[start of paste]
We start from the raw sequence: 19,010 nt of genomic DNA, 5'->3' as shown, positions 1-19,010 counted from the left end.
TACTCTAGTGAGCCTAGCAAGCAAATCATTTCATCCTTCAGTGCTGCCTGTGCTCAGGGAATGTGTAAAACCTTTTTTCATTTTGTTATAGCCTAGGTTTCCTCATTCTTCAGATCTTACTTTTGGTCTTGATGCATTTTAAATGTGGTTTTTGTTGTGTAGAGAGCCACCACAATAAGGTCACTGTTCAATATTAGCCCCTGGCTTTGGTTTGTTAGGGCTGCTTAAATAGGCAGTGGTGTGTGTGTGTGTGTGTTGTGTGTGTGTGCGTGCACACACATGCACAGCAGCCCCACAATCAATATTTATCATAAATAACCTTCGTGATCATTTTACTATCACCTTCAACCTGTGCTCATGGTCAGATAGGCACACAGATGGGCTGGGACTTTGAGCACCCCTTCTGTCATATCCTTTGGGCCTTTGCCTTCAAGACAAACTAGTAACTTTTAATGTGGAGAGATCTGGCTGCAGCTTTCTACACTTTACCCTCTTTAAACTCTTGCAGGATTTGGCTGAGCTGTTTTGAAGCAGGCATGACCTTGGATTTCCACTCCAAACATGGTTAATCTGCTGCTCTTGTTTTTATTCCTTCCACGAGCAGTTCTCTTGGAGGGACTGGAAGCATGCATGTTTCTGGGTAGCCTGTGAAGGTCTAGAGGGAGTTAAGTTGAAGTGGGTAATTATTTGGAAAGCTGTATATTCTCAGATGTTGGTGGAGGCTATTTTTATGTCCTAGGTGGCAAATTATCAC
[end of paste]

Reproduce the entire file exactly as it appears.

We start from the raw sequence: 19,010 nt of genomic DNA, 5'->3' as shown, positions 1-19,010 counted from the left end.
TACTCTAGTGAGCCTAGCAAGCAAATCATTTCATCCTTCAGTGCTGCCTGTGCTCAGGGAATGTGTAAAACCTTTTTTCATTTTGTTATAGCCTAGGTTTCCTCATTCTTCAGATCTTACTTTTGGTCTTGATGCATTTTAAATGTGGTTTTTGTTGTGTAGAGAGCCACCACAATAAGGTCACTGTTCAATATTAGCCCCTGGCTTTGGTTTGTTAGGGCTGCTTAAATAGGCAGTGGTGTGTGTGTGTGTGTGTTGTGTGTGTGTGCGTGCACACACATGCACAGCAGCCCCACAATCAATATTTATCATAAATAACCTTCGTGATCATTTTACTATCACCTTCAACCTGTGCTCATGGTCAGATAGGCACACAGATGGGCTGGGACTTTGAGCACCCCTTCTGTCATATCCTTTGGGCCTTTGCCTTCAAGACAAACTAGTAACTTTTAATGTGGAGAGATCTGGCTGCAGCTTTCTACACTTTACCCTCTTTAAACTCTTGCAGGATTTGGCTGAGCTGTTTTGAAGCAGGCATGACCTTGGATTTCCACTCCAAACATGGTTAATCTGCTGCTCTTGTTTTTATTCCTTCCACGAGCAGTTCTCTTGGAGGGACTGGAAGCATGCATGTTTCTGGGTAGCCTGTGAAGGTCTAGAGGGAGTTAAGTTGAAGTGGGTAATTATTTGGAAAGCTGTATATTCTCAGATGTTGGTGGAGGCTATTTTTATGTCCTAGGTGGCAAATTATCAC